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Breaking down the barriers to Smart Tech

Rod Slater, Exertis head of Smart Tech & IoT, explains what Exertis is doing to help resellers and retailers exploit opportunities in smart home technology

Rod Slater, Head of Smart Tech & IoT, Exertis
Rod Slater, Head of Smart Tech & IoT, Exertis

Technology is part of everyday life. At work, we use it to be more efficient and productive, so it’s hardly surprising we want the same benefits in the home. Of the billions of IoT-enabled devices predicted to be in use by 2020, millions are earmarked to help consumers automate their home.

In retail outlets as diverse as John Lewis, Argos, Screwfix and Maplin, consumers are already faced with a growing range of products that can add security to a home, control heating/lighting and potentially reduce energy costs, provide entertainment and make everyday tasks more convenient.

The ability to monitor home security with high quality video direct to a mobile device from a small and convenient ‘smart’ camera has clear benefits. As do time- and energy-saving devices and monitoring systems like Nest’s thermostat, which cuts energy consumption by an average of 12-15%, and smart home entertainment appliances from consumer electronics giants like Sonos and Samsung – 90% of Samsung products will be able to connect to the internet by 2017.

Herein, too, lies one of the barriers to mass market adoption. Despite the huge array and diversity of ‘smart’ products and brands, consumers tend to take their first step in this market by making a single purchase in one of the key product categories (security, energy, home automation, entertainment) in the expectation that their new ‘smart’ device will work with future purchases i.e. that their smart lighting will work with their security system.

Yet, because there has been no standard protocol and a number of different eco-systems have emerged, such as Nest, Apple HomeKit, Samsung SmartThings and Amazon Echo, not all smart devices talk to and work with each other.

Exertis, the leading distributor in the Smart Tech market, believes that for smart home technology to become truly mass market, consumers need to be made aware, at the point of purchase or from a professional installer, which products and brands will work together. To this end, it provides retailers and professional installers with a multi-brand product matrix showing compatibility within each of the major eco-systems.

Voice to drive market growth

Smart home features are usually controlled via an app on a mobile device. This is manageable when you have one or two Smart Tech brands in the home, but when each product has its own app, it starts to get complicated and time consuming.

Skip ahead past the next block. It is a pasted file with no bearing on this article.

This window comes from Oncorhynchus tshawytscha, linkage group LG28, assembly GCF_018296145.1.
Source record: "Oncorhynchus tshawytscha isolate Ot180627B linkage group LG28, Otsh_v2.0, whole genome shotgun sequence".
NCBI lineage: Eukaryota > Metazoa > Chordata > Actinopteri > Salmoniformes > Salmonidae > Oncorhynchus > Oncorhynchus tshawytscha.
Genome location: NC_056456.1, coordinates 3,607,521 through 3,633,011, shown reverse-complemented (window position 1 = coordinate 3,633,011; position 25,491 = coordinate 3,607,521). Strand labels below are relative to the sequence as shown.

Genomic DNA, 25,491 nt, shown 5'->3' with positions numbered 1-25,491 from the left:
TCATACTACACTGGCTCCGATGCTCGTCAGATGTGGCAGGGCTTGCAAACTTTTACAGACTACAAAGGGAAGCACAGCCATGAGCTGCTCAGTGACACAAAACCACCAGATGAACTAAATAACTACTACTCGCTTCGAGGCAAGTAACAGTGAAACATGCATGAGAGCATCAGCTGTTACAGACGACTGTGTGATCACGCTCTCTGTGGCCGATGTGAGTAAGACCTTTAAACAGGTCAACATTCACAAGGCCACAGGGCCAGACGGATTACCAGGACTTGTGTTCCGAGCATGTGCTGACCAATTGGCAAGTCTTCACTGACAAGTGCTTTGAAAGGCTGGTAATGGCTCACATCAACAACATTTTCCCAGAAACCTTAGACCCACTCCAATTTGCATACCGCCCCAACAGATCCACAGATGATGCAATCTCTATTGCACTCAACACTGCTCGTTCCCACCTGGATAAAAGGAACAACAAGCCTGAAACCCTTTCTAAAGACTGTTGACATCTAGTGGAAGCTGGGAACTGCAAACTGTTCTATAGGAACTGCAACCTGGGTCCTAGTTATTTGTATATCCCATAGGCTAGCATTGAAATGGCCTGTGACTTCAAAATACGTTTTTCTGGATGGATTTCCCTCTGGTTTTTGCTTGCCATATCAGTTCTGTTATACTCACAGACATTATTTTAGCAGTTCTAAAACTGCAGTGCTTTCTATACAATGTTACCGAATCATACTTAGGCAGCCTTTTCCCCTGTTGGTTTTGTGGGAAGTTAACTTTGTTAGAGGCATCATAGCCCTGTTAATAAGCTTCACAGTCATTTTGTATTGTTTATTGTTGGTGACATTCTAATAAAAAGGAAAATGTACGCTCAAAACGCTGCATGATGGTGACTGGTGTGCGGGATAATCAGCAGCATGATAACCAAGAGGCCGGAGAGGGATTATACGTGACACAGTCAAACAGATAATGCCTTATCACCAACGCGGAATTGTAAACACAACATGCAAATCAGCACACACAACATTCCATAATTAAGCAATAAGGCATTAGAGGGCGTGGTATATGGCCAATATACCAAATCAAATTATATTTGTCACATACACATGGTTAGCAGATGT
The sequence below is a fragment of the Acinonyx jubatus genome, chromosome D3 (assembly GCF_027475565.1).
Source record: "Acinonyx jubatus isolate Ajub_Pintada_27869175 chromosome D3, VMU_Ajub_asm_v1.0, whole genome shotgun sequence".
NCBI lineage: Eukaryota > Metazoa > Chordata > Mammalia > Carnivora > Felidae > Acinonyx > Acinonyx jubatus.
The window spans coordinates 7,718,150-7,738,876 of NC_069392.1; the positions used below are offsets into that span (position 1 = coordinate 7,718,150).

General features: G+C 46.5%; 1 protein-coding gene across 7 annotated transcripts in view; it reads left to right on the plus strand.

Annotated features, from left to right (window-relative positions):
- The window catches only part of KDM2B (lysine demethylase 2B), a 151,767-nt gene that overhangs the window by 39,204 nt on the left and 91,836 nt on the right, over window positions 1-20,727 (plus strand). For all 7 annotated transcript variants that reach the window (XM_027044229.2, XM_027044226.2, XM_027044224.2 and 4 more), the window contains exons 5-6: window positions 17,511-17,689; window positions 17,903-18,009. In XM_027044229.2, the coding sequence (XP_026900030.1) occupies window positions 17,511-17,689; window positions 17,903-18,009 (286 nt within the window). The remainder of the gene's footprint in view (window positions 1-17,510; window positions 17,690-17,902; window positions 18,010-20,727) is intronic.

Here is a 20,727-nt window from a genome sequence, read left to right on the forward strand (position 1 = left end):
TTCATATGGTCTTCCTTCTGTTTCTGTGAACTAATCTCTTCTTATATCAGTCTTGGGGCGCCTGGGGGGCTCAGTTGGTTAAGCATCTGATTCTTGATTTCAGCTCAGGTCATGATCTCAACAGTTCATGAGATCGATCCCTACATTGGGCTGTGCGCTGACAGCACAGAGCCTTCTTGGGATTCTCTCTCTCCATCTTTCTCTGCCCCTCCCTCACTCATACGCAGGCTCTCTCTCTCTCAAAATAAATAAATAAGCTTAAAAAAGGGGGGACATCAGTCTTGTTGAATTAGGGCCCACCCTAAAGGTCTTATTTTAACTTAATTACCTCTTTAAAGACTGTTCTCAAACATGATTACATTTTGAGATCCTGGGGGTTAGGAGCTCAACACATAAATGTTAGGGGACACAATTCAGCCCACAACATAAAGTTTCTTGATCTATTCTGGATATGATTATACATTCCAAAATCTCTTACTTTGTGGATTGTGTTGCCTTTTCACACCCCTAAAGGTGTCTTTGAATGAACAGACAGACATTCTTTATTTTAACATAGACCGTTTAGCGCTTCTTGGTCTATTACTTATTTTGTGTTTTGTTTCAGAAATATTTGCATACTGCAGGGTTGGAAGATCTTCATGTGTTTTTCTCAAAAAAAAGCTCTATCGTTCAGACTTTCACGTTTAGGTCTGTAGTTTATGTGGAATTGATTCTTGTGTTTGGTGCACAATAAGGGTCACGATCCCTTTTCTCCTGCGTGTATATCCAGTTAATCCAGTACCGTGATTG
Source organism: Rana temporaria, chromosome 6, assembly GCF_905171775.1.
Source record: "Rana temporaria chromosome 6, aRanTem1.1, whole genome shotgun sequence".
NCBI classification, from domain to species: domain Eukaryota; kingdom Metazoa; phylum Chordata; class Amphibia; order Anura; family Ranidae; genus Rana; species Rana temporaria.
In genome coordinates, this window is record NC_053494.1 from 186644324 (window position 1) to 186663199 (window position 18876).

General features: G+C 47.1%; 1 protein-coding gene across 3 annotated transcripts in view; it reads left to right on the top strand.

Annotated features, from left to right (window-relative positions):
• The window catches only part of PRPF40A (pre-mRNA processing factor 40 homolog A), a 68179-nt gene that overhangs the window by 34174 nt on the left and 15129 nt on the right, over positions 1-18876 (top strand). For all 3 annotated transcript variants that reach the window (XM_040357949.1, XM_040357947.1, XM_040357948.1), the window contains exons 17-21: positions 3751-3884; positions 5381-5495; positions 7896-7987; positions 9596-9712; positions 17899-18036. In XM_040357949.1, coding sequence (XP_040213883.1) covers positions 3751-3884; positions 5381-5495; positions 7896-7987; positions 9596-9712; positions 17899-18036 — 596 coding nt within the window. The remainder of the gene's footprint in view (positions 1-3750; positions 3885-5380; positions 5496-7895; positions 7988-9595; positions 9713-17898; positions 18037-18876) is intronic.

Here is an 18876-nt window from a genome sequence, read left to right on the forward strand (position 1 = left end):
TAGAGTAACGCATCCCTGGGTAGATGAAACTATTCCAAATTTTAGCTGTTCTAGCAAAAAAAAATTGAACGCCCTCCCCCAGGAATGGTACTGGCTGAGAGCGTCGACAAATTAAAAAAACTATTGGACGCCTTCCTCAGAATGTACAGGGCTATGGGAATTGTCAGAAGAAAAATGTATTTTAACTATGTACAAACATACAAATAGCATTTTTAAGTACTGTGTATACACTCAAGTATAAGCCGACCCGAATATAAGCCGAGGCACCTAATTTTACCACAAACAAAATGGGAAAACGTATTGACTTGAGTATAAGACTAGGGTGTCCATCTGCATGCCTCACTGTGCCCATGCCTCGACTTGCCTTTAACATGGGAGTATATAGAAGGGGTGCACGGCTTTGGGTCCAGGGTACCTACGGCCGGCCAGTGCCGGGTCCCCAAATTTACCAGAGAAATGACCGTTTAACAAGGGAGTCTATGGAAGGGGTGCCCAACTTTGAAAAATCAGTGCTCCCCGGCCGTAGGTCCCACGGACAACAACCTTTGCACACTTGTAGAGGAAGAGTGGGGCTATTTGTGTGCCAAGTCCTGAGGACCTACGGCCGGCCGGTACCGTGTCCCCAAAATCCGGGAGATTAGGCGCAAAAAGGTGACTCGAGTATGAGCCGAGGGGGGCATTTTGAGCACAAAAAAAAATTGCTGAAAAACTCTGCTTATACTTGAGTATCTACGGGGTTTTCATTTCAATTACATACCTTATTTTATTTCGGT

The ability to voice-activate smart devices through spoken commands, without the need to reach for your smartphone or tablet, has many advantages, and there are some very big and powerful companies that believe voice activation will drive adoption of smart devices: Amazon with Alexa, Apple with Siri, Microsoft with Cortana and Google with Google Home.

Amazon Echo is leading the charge, with its voice assistant Alexa. This has a number of voice-activated features that work with leading brands like Nest, Hive, Yale, Philips Hue and Honeywell, giving consumers instant voice control over their heating, lighting and security. It can also connect to other smart home hubs, such as Belkin and Samsung. By opening up its platform to other developers, Amazon is making it easy for users not only to access and control a number of smart home devices but also to add ‘skills’ that are personal to the user.

The security challenge

As well as expecting the products they buy to work with other devices, consumers need to be confident that their privacy will be protected.

By its very nature, IoT gathers and analyses data from sensors in products, which can then be used by other devices to make the home more thoughtful, convenient and personalised. For example, presenting data that informs the consumer about cost savings that can be achieved by reducing their thermostat by a couple of degrees or ensuring lights are switched off during the day will encourage people to invest in smart technology.

In terms of privacy, any connected device is vulnerable, but this needs to be put into perspective and calculated on a risk versus reward basis. Choosing a well known and trusted brand is good practice, as is taking care of basic security, such as changing default passwords and applying updates. Professional installers have an important role to play here.

Homes of the future

You don’t need to buy a new-build to take advantage of smart home technology, but those who do have every reason to expect it to be designed and built with home automation already installed. A growing number of property developers are including smart home technology, networking and entertainment as part of their offering, with a high percentage of customers reportedly taking up the option.

A new home should be a smart home and that requires developers, architects, builders and installers to be aware of the opportunities that exist and to plan for them accordingly. Insurers can help develop the market by reducing premiums for homes that have additional security features or smart appliances (e.g.ones that can detect leaks).

Globally, the smart home technology market is expected to be worth $43billion by 2020, three times its value in 2014, according to Statista, with the UK as one of the leading early adopter countries. Retailers and installers that want to take advantage of growing demand for smart devices need a distribution partner like Exertis that understands the market, has access to the leading brands and can keep pace with developing opportunities.

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